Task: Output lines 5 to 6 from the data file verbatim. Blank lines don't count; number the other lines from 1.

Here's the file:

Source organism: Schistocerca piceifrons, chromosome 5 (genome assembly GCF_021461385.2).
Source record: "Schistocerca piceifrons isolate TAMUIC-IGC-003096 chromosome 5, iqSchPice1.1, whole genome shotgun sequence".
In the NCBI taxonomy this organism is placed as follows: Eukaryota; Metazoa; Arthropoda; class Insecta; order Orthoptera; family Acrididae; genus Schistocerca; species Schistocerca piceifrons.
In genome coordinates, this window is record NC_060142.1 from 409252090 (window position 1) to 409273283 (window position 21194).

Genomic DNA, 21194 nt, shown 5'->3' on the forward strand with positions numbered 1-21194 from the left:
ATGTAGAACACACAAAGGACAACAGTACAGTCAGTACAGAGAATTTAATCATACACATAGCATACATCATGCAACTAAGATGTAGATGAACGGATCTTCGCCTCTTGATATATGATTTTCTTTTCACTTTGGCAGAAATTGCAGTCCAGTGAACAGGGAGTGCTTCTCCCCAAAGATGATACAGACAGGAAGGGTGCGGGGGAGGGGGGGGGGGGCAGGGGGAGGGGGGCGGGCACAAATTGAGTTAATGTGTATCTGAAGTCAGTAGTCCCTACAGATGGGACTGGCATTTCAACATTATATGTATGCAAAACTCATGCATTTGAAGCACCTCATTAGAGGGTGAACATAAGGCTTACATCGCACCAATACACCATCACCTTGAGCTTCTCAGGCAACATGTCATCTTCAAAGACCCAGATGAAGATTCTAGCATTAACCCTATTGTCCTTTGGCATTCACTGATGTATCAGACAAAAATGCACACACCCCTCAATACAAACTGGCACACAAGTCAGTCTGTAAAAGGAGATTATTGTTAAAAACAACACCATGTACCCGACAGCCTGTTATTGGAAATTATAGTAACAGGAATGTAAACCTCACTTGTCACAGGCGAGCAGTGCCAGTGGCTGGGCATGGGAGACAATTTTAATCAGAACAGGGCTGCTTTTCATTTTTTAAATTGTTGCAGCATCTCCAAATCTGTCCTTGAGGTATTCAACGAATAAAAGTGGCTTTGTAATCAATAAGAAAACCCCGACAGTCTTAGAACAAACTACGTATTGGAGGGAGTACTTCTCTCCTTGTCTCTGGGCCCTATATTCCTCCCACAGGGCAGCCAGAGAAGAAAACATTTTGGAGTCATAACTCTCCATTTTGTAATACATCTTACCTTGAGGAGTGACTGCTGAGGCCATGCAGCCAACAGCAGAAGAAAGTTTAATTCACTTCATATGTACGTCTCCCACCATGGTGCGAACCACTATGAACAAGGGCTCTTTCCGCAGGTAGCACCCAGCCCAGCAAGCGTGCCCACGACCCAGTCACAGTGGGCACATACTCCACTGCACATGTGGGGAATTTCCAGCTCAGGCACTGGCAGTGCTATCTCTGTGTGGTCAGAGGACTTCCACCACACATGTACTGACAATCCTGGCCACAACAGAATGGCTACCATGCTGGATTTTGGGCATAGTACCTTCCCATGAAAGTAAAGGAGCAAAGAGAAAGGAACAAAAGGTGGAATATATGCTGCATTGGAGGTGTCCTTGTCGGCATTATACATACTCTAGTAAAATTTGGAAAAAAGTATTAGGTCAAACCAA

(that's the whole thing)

Genomic DNA, 21194 nt, shown 5'->3' on the forward strand with positions numbered 1-21194 from the left:
ATGTAGAACACACAAAGGACAACAGTACAGTCAGTACAGAGAATTTAATCATACACATAGCATACATCATGCAACTAAGATGTAGATGAACGGATCTTCGCCTCTTGATATATGATTTTCTTTTCACTTTGGCAGAAATTGCAGTCCAGTGAACAGGGAGTGCTTCTCCCCAAAGATGATACAGACAGGAAGGGTGCGGGGGAGGGGGGGGGGGGCAGGGGGAGGGGGGCGGGCACAAATTGAGTTAATGTGTATCTGAAGTCAGTAGTCCCTACAGATGGGACTGGCATTTCAACATTATATGTATGCAAAACTCATGCATTTGAAGCACCTCATTAGAGGGTGAACATAAGGCTTACATCGCACCAATACACCATCACCTTGAGCTTCTCAGGCAACATGTCATCTTCAAAGACCCAGATGAAGATTCTAGCATTAACCCTATTGTCCTTTGGCATTCACTGATGTATCAGACAAAAATGCACACACCCCTCAATACAAACTGGCACACAAGTCAGTCTGTAAAAGGAGATTATTGTTAAAAACAACACCATGTACCCGACAGCCTGTTATTGGAAATTATAGTAACAGGAATGTAAACCTCACTTGTCACAGGCGAGCAGTGCCAGTGGCTGGGCATGGGAGACAATTTTAATCAGAACAGGGCTGCTTTTCATTTTTTAAATTGTTGCAGCATCTCCAAATCTGTCCTTGAGGTATTCAACGAATAAAAGTGGCTTTGTAATCAATAAGAAAACCCCGACAGTCTTAGAACAAACTACGTATTGGAGGGAGTACTTCTCTCCTTGTCTCTGGGCCCTATATTCCTCCCACAGGGCAGCCAGAGAAGAAAACATTTTGGAGTCATAACTCTCCATTTTGTAATACATCTTACCTTGAGGAGTGACTGCTGAGGCCATGCAGCCAACAGCAGAAGAAAGTTTAATTCACTTCATATGTACGTCTCCCACCATGGTGCGAACCACTATGAACAAGGGCTCTTTCCGCAGGTAGCACCCAGCCCAGCAAGCGTGCCCACGACCCAGTCACAGTGGGCACATACTCCACTGCACATGTGGGGAATTTCCAGCTCAGGCACTGGCAGTGCTATCTCTGTGTGGTCAGAGGACTTCCACCACACATGTACTGACAATCCTGGCCACAACAGAATGGCTACCATGCTGGATTTTGGGCATAGTACCTTCCCATGAAAGTAAAGGAGCAAAGAGAAAGGAACAAAAGGTGGAATATATGCTGCATTGGAGGTGTCCTTGTCGGCATTATACATACTCTAGTAAAATTTGGAAAAAAGTATTAGGTCAAACCAA